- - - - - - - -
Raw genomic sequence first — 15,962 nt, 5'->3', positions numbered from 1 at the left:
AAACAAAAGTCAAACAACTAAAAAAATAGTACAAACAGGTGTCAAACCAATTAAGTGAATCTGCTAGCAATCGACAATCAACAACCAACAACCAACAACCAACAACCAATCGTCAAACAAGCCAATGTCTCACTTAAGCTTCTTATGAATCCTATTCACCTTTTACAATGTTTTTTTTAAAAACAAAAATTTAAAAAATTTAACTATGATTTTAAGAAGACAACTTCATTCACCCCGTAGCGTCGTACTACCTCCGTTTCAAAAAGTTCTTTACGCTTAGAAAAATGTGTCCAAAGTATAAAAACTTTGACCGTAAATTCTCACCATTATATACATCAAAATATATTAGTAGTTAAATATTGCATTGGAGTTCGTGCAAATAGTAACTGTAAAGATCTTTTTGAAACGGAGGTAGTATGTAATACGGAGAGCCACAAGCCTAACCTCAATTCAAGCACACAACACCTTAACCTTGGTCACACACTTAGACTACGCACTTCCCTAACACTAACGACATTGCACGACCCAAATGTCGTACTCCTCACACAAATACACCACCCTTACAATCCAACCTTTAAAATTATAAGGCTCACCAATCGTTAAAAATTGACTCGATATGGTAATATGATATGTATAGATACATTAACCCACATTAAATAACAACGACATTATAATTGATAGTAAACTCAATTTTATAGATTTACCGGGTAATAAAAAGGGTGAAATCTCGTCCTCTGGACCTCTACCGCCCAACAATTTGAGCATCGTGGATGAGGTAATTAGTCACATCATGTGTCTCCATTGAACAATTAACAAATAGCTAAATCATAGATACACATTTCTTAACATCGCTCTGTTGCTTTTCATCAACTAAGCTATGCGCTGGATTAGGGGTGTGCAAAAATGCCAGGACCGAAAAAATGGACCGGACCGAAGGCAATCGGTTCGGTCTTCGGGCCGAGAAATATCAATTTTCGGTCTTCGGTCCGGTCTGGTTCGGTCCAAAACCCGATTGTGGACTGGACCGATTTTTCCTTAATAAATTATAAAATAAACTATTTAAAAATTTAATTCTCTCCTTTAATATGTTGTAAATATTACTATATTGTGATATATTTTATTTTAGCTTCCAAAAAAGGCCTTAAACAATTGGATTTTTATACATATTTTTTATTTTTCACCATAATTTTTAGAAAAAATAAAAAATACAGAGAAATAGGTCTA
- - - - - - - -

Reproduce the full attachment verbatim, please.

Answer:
Raw genomic sequence first — 15,962 nt, 5'->3', positions numbered from 1 at the left:
AAACAAAAGTCAAACAACTAAAAAAATAGTACAAACAGGTGTCAAACCAATTAAGTGAATCTGCTAGCAATCGACAATCAACAACCAACAACCAACAACCAACAACCAATCGTCAAACAAGCCAATGTCTCACTTAAGCTTCTTATGAATCCTATTCACCTTTTACAATGTTTTTTTTAAAAACAAAAATTTAAAAAATTTAACTATGATTTTAAGAAGACAACTTCATTCACCCCGTAGCGTCGTACTACCTCCGTTTCAAAAAGTTCTTTACGCTTAGAAAAATGTGTCCAAAGTATAAAAACTTTGACCGTAAATTCTCACCATTATATACATCAAAATATATTAGTAGTTAAATATTGCATTGGAGTTCGTGCAAATAGTAACTGTAAAGATCTTTTTGAAACGGAGGTAGTATGTAATACGGAGAGCCACAAGCCTAACCTCAATTCAAGCACACAACACCTTAACCTTGGTCACACACTTAGACTACGCACTTCCCTAACACTAACGACATTGCACGACCCAAATGTCGTACTCCTCACACAAATACACCACCCTTACAATCCAACCTTTAAAATTATAAGGCTCACCAATCGTTAAAAATTGACTCGATATGGTAATATGATATGTATAGATACATTAACCCACATTAAATAACAACGACATTATAATTGATAGTAAACTCAATTTTATAGATTTACCGGGTAATAAAAAGGGTGAAATCTCGTCCTCTGGACCTCTACCGCCCAACAATTTGAGCATCGTGGATGAGGTAATTAGTCACATCATGTGTCTCCATTGAACAATTAACAAATAGCTAAATCATAGATACACATTTCTTAACATCGCTCTGTTGCTTTTCATCAACTAAGCTATGCGCTGGATTAGGGGTGTGCAAAAATGCCAGGACCGAAAAAATGGACCGGACCGAAGGCAATCGGTTCGGTCTTCGGGCCGAGAAATATCAATTTTCGGTCTTCGGTCCGGTCTGGTTCGGTCCAAAACCCGATTGTGGACTGGACCGATTTTTCCTTAATAAATTATAAAATAAACTATTTAAAAATTTAATTCTCTCCTTTAATATGTTGTAAATATTACTATATTGTGATATATTTTATTTTAGCTTCCAAAAAAGGCCTTAAACAATTGGATTTTTATACATATTTTTTATTTTTCACCATAATTTTTAGAAAAAATAAAAAATACAGAGAAATAGGTCTA